From a caterer’s point of view, a buffet can be a lot more work than a sit-down meal. First of all, you have to provide significantly more food, because people pile their plate much higher than we would serve. There is also a lot of food waste as people don’t eat everything. Then there is the hire of all the serving-ware and linen, and the cost of staff behind the buffet. At Cater & Berry we don’t like to do unmanned buffets because you still need people to top up wine, top up the buffet food, and clear plates etc.
We always say – the first person to go up for a buffet has the most incredible experience but by the 120th person, after someone’s spilled some rice and something else has been knocked over, it’s not the same experience.
How many staff do you need?
Couples often think cutting down on staff is a good way to save money, but it’s not. We want your day to be seamless and as perfect as possible. Having the right team to support the couple makes everyone’s day a thousand times better.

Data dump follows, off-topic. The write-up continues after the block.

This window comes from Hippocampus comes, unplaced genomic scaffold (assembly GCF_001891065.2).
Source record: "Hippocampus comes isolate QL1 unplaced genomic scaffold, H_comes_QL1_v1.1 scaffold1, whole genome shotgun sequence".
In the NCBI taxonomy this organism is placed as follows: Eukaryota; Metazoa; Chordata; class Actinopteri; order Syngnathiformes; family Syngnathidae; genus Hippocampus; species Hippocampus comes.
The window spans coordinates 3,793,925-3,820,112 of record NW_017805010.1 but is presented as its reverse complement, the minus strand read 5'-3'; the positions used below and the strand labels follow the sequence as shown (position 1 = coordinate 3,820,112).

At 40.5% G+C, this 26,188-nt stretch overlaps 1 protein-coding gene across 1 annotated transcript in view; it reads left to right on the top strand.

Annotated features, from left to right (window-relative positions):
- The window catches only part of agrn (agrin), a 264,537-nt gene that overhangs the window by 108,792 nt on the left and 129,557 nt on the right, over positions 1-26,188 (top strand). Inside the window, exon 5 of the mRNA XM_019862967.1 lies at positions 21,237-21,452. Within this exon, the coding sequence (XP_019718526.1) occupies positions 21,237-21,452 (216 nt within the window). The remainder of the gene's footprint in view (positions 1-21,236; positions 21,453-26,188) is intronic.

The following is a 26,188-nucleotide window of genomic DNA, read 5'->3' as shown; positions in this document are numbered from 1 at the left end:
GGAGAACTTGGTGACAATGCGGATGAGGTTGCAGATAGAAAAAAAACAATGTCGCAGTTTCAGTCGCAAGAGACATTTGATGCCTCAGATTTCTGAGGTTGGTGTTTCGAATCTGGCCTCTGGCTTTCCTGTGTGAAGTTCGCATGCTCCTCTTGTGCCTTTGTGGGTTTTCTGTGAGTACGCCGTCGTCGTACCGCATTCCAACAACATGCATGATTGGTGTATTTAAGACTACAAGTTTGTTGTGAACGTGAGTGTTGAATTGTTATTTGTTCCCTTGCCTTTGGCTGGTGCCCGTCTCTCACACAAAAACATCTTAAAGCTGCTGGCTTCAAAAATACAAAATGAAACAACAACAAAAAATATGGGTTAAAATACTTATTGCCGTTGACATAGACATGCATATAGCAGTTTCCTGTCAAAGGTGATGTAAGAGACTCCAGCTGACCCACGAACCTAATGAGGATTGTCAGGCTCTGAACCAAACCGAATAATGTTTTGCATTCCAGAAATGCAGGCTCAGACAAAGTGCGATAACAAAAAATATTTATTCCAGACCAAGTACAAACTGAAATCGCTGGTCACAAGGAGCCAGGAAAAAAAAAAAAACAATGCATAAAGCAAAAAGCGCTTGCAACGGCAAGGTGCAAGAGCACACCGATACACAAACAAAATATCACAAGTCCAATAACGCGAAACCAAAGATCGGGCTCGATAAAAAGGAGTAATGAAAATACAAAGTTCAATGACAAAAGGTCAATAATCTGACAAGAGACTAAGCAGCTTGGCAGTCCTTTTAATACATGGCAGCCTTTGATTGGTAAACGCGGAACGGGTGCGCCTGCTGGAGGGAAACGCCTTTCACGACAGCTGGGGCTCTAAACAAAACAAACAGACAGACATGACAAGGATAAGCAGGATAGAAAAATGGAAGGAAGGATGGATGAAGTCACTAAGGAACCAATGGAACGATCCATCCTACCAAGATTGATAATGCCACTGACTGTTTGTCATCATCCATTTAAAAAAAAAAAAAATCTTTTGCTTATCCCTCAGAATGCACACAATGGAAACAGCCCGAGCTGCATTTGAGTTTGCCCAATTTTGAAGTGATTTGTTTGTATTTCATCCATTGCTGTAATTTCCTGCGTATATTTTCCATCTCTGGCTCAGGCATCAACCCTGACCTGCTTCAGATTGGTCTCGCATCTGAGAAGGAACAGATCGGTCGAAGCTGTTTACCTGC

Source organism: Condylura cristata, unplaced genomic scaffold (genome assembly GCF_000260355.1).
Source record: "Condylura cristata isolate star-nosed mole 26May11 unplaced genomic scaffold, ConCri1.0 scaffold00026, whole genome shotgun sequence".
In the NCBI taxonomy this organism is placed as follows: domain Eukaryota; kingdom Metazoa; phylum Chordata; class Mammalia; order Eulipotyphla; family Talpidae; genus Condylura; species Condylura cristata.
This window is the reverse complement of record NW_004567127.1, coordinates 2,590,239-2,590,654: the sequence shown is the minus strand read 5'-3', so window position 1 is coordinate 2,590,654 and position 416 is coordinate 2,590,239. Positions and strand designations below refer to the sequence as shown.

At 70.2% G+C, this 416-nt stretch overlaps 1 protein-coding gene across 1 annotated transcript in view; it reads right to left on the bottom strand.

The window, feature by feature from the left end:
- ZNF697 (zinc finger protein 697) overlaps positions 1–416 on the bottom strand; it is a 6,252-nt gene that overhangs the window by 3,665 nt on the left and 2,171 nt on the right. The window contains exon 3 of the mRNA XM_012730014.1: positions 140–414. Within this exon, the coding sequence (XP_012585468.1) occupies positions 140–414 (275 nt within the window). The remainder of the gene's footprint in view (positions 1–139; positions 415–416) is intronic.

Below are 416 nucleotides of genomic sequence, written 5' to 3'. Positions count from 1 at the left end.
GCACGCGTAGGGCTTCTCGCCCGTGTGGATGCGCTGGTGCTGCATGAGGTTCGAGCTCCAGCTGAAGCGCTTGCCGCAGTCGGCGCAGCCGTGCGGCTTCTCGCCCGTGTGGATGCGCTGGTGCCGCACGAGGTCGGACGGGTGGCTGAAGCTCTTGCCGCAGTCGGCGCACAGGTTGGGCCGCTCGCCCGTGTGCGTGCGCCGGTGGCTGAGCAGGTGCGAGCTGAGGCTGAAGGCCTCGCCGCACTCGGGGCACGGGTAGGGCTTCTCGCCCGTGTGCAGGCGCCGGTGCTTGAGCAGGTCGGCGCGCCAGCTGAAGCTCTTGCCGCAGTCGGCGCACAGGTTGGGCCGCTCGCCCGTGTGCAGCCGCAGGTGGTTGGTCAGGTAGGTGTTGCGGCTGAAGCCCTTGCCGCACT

At Caper & Berry, for a wedding of 100 people we would suggest: an event manager, 1 or 2 head waiters (depending on logistics), and 1 member of waiting staff per 10 guests. You would normally have tables of 10, spread out around the room, and 1 member of staff dedicated to each table. This gives guests familiar, lovely service. They know who to ask if they need more wine, for example, because they speak to their table’s waiter. The same numbers work for a drinks reception, with canapes being served. For the evening you then need bartenders as well.